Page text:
NY Times, LA Times Falsehood: PM Netanyahu Shut Courts

In coverage of the global Coronavirus crisis, various media have reported on the extraordinary steps various governments have taken to stem the pandemic, the difficulties in balancing such measures against privacy rights or other freedoms of democracy, and criticism from some that certain actions are unjustified, undemocratic power grabs. The New York Times, in particular, along with The Los Angeles Times, identify Israel as a prime example of a country where an “autocratic,” “authoritarian” leader allegedly engaged in an undemocratic “coup d’état,” or “Coronavirus coup.”

Prime Minister Netanyahu (Photo by www.kremlin.ru)

To make the case, both leading media outlets have falsely and repeatedly reported that Israeli Prime Minister Benjamin Netanyahu has closed the country’s courts, delaying his own trial on corruption charges.

Thus, Selam Gebrekidan’s article, which appeared on the front-page of yesterday’s New York Times, (“For Autocrats, and Others, Coronavirus Is a Chance to Grab Even More Power“) erroneously states in the first paragraph: “Israel’s prime minister has shut down courts. . . ” 
Gebrekidan repeats further down in the piece:
And by ordering the closing of the nation’s courts, Mr. Netanyahu delayed his scheduled appearance to face corruption charges.
Similarly, a caption (screenshot at left) to the article falsely states: “Prime Minister Benjamin Netanyahu’s closing of Israel’s courts delayed his own appearance on corruption charges.”
Likewise, a March 18 news story by David Halbfinger and Isabel Kershner errs (“Netanyahu’s Bold Moves: Fighting a Virus or Risking Democracy“?):
Prime Minister Benjamin Netanyahu was supposed to be facing trial this week on bribery, fraud, and breach of trust charges.
Instead, he was shutting down the courts. . . 
The subheadline of the article also wrongly alleges: “Israel’s PM has shut down the courts. . . ” (at left.) But Netanyahu did not shut down the courts. Nor did he delay his own trial. Nor have the courts been shuttered, though their activities have been curtailed. As Halbfinger and Kershner have accurately reported elsewhere, it was Justice Minister Amir Ohana, a Netanyahu ally, who ordered the courts to restrict their activity. 
Thus, Isabel Kershner correctly reported (“Citing Threat to Israeli Democracy, Netanyahu Opponents Take Battle to Supreme Court,” March 22):

The justice minister, a Netanyahu loyalist, also used emergency ordinances to restrict court activities, leading to the postponement of Mr. Netanyahu’s trial on corruption charges for more than two months.
In addition, on March 18, Halbfinger, Kershner and Ronen Bergman accurately reported that Netanyahu’s
justice minister on Sunday severely curtailed the courts, a move that was followed hours later by the postponement of Mr. Netanyahu’s criminal trial on bribery and corruption charges, which had been scheduled to begin on Tuesday.
Haaretz reported:
In the very early hours of Sunday, Israeli Justice Minister Amir Ohana announced that emergency measures will be put in place to counter the spread of coronavirus, affecting the workings of Israel’s courts. Ohana later said that the decision to postpone the [Netanyahu] trial was made solely by the judges on the panel set for the trial, “without any involvement” by politicians.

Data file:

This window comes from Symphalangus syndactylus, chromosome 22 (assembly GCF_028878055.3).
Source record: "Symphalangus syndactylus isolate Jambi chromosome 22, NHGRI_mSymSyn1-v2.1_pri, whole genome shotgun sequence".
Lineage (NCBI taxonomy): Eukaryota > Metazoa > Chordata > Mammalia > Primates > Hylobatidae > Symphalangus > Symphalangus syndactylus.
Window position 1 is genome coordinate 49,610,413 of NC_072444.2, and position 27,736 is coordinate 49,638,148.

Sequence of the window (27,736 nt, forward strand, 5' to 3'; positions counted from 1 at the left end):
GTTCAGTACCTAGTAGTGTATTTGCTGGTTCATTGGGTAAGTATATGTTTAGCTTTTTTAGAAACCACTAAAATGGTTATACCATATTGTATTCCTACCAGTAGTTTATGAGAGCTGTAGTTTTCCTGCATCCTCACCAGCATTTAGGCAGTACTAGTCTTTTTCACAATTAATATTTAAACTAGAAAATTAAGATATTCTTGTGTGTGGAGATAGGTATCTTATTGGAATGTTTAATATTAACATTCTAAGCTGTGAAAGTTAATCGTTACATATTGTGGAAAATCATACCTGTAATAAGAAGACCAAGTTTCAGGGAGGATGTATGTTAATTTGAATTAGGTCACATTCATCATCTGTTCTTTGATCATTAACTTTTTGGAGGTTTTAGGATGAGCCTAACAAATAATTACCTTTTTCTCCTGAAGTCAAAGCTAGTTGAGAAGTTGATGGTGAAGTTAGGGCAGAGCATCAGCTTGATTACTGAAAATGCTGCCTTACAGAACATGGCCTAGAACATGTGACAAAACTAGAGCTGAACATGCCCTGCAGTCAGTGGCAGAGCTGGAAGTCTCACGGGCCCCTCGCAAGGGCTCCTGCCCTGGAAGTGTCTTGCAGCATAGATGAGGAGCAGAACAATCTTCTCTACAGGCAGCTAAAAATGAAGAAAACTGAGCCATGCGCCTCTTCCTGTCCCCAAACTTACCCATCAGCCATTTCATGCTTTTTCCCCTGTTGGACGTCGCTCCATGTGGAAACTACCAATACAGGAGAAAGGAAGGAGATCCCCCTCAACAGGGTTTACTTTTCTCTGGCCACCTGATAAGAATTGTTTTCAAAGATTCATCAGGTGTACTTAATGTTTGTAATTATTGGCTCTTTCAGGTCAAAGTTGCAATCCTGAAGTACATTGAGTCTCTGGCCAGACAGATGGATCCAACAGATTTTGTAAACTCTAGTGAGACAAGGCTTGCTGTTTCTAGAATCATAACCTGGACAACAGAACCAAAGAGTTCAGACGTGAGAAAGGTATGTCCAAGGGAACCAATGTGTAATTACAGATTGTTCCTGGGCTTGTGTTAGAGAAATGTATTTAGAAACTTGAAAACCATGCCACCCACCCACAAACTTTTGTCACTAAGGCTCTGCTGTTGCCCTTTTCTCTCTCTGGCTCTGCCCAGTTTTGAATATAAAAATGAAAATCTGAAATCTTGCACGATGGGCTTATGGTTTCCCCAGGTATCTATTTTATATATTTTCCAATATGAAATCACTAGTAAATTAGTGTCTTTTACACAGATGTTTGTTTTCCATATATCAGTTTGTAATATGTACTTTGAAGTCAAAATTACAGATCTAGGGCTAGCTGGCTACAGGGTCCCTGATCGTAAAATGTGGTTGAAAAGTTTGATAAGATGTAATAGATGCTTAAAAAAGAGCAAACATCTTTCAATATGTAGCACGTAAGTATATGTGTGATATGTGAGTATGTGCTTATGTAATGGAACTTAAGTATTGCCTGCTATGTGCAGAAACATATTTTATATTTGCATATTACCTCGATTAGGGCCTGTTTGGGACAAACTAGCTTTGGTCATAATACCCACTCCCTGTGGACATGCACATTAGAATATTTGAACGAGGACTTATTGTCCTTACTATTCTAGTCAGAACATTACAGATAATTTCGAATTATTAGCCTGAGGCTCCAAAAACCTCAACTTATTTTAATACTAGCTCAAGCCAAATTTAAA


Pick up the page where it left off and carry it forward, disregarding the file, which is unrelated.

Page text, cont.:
According to the announcement, court activity will be frozen except for urgent hearings.
In a March 21press release, Supreme Court Chief Justice Esther Hayut clarified that the courts continue to function throughout the country, providing essential services to the public. Her statement emphasizes that the courts are not closed, and adds: “The reduced activity of the courts due to the Coronavirus crisis until now – and everything necessary will be done in the future as well – to ensure that everything first and foremost will be carried out according to her opinions and decisions.”
Like The New York Times, The Los Angeles Times has repeatedly falsely reported that Prime Minister Netanyahu shuttered Israel’s courts. On today’s front-page, for instance, Laura King falsely reports (“Pandemic festering ‘coronavirus coups’; Authoritarian leaders, invoking the need to stem the outbreak, are amassing power with little or no resistance”):
While launching a decisive early campaign to contain the virus’ spread, Netanyahu and his allies put off the scheduled start of his trial by closing the courts …
On March 18, special correspondent Noga Tarnopolsky erred (“Critics in Israel say Netanyahu using coronavirus as pretext for massive power grab“):
 But Netanyahu may be ahead of the curve in another way: In only four days, he has shut down Israeli courts . . .
CAMERA has contacted editors at both papers to request corrections of the various false assertions that Prime Minister Netanyahu shuttered the country’s courts. Stay tuned for updates.
This post was amended on April 5 as it has erroneously identified Selam Gebrekidan’s news article as an Op-Ed.


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